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As a gynaecologist, I see that miscarriages are becoming increasingly common. With hectic and stressful lifestyles, about 10-15% of all natural pregnancies end up in a miscarriage.
There are several reasons for a miscarriage. The commonest reason is probably Nature’s selection. It is believed that as many as 75% of all pregnancies result in miscarriage, though most go unrecognised as they happen so early that it feels like that of a normal period, though slightly delayed.
A miscarriage is often a result of Nature’s selection process (Nature tries to allow only the best embryos to thrive and embryos which are below the mark are rejected ....meaning thrown out by the process of abortion). Hence most doctors would not ask for a battery of tests after a single abortion.
For any early embryo to survive and grow in the uterus, the first step after fertilization is implantation i.e. the baby latches on to the inner lining of the uterus. Early in the second month of pregnancy, an organ called placenta starts forming. The placenta is a collection of blood vessels and the blood flows from the uterus, via the placenta to the fetus through the umbilical cord. The hormone progesterone plays an important part in the maintenance of the pregnancy in the earlier stages till the placenta is completely formed (usually by the end of the 3rd month).
Miscarriage may occur early in pregnancy as a result of defective implantation if some problem occurs at that early stage (usually just before or about the time of expected menses); or from reduced blood supply to the developing baby.
Why some embryos (even if normal) fail to implant or secure adequate blood supply is as yet a mystery even to medical science.
The known causes are as follows:
• Genetic defects
• Immunological causes (antibodies)
• Defects of the uterus
• Hormonal disturbances
• Environmental causes (lifestyle, drugs, exposure to damaging material)
About 50% of all miscarriages are a result of genetic causes. The fetus is genetically or chromosomally defective and is thus not able to survive. This usually occurs as a random event and a vast majority of these couples have no problem with conception next time. However, to diagnose a chromosomal defect, one would need to perform advanced tests on the abortus, which is not recommended after a first miscarriage. Hence, for most of the time, the miscarriage goes unexplained. Some of these couples may be unfortunate in that they may suffer a repeat miscarriage due to genetic defect in the abortus. Occasionally one of the parents may carry abnormal genetic material which may result in an abnormal offspring. Therefore, couples who suffer repeated miscarriages may opt for genetic testing of the abortus.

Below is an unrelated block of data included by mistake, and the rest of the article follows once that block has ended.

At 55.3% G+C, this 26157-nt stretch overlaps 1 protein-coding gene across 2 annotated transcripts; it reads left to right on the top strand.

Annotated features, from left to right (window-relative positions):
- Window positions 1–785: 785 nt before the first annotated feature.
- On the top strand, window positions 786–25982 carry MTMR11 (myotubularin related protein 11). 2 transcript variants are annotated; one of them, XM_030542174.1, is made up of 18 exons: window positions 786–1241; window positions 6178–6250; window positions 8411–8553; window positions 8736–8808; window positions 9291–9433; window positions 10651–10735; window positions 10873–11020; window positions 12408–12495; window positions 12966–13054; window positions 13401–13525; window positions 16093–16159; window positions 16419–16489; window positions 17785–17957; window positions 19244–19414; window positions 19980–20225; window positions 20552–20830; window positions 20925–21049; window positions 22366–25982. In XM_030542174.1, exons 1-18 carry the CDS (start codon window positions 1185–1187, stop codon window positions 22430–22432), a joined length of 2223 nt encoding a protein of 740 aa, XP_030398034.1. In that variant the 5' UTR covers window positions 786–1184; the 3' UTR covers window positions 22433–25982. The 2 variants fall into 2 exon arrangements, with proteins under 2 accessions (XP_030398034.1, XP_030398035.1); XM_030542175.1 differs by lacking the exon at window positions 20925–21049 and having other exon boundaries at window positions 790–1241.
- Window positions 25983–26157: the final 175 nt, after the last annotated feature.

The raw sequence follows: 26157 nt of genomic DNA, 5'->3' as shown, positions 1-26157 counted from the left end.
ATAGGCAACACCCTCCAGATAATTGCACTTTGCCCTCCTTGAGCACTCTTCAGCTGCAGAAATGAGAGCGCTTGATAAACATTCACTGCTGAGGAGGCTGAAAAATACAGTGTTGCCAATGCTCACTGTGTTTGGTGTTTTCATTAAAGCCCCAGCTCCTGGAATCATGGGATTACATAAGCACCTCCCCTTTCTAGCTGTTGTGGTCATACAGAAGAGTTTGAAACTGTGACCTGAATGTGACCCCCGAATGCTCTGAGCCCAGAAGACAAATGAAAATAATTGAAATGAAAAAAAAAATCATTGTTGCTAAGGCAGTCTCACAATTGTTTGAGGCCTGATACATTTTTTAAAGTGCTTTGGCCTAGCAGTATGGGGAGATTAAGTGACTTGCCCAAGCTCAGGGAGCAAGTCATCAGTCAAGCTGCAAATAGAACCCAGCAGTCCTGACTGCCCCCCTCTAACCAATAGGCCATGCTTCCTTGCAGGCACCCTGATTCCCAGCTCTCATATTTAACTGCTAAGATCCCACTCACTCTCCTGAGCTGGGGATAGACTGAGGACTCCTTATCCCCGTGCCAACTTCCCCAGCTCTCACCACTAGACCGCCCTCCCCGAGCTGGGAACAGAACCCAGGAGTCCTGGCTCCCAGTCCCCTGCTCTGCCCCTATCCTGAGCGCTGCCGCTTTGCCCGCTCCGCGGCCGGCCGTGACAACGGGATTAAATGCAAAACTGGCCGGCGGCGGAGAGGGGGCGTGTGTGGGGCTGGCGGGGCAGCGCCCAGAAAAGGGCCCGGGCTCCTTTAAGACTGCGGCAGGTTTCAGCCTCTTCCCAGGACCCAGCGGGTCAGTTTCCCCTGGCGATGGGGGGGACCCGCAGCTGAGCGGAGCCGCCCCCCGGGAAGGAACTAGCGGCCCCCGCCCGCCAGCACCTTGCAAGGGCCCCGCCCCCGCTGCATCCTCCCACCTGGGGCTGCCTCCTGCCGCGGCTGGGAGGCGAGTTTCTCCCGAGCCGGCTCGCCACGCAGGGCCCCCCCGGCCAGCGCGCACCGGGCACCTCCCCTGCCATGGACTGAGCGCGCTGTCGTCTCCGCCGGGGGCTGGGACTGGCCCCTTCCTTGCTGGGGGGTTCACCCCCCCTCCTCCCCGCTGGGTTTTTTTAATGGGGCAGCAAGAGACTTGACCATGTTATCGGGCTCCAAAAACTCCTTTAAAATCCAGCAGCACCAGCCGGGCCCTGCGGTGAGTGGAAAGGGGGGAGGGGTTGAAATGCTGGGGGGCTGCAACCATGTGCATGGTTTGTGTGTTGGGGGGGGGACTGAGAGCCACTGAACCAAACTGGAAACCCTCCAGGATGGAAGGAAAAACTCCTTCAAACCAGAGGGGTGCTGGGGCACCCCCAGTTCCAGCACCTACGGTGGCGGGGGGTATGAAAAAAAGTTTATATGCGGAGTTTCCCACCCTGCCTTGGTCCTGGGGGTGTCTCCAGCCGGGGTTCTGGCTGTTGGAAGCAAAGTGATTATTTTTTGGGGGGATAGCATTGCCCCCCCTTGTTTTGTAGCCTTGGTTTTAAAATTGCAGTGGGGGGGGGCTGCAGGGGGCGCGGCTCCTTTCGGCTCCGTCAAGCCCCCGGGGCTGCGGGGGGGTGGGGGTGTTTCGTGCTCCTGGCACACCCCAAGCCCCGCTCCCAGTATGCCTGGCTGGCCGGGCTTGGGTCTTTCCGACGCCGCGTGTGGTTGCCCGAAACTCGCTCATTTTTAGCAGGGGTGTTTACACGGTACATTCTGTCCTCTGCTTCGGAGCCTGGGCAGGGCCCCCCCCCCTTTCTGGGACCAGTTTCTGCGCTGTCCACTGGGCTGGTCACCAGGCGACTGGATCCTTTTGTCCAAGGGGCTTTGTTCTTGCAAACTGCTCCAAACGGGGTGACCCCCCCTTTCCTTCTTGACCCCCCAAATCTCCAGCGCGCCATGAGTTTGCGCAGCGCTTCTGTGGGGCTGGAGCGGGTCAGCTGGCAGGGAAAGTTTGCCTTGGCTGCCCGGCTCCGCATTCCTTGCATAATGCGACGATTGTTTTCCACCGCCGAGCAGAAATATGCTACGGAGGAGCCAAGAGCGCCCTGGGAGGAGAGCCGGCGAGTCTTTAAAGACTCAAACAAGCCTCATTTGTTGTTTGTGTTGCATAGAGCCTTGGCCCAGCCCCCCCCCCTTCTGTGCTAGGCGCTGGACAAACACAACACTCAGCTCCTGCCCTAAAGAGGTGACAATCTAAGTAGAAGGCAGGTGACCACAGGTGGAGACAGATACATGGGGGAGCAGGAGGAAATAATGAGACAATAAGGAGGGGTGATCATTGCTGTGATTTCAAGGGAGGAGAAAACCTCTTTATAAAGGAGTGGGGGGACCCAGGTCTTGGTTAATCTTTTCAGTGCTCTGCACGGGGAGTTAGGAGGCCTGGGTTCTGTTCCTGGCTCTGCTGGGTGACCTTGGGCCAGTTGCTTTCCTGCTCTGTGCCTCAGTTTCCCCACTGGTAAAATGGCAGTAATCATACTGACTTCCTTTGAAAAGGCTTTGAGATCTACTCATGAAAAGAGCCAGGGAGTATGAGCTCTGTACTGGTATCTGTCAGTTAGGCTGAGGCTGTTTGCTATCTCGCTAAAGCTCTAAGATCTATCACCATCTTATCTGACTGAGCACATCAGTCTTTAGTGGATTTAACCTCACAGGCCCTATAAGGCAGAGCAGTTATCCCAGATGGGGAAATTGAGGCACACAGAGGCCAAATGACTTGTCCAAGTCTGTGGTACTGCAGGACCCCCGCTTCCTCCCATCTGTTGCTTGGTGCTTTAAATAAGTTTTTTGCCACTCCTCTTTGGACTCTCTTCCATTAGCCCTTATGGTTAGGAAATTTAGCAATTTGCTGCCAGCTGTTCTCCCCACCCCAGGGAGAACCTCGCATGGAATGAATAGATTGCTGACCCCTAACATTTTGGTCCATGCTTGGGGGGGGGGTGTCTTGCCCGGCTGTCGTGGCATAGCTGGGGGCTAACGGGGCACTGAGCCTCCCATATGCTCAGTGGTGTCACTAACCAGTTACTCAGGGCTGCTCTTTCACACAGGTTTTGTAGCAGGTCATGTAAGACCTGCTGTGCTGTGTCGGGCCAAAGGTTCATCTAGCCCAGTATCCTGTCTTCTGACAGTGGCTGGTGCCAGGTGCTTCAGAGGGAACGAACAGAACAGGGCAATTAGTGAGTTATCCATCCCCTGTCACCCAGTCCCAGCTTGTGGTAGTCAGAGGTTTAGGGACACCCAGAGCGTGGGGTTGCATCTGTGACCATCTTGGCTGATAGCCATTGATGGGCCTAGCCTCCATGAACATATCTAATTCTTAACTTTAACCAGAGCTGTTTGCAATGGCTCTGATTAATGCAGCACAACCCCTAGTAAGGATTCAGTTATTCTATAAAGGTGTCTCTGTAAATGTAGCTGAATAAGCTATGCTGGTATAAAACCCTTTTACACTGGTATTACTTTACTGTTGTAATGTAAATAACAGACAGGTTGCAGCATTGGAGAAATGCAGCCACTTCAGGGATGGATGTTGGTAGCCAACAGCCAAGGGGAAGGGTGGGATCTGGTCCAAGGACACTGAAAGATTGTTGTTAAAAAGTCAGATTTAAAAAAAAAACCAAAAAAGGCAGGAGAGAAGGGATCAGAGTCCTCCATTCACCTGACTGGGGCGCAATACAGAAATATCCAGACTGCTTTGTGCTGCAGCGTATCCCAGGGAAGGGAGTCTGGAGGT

Some women carry antibodies in their blood which may attack their own cells. Some of these antibodies may attack the placenta or promote formation of clots in the blood supply to the developing foetus. This may lead to slower growth foetal growth and
Auto-antibodies, as described above, usually cause foetal loss towards the third month of pregnancy or later.
Some women may have, from birth, a septum (wall) within the uterus or even “double” or “half” uterine cavity or a similar defect. Miscarriage may result from that (though it is not necessary). Rarely, after repeated D&Cs from miscarriage or wilful abortion,
or uterine infection (such as tuberculosis), ‘bands’(adhesions) may form within the uterus, not allowing the baby to grow or get proper blood flow. Very large fibroids, especially those which enter into the uterine cavity may
also interfere with a normal pregnancy.
Sometimes the cervix (the mouth of the uterus) opens up early in the second trimester causing miscarriage. This may be prevented by a simple stitch to ‘hold’ the pregnancy, in selected cases.
Infections can interfere with early pregnancy development and many bacteria, viruses or parasites are known to cause pregnancy loss, though that is not very common.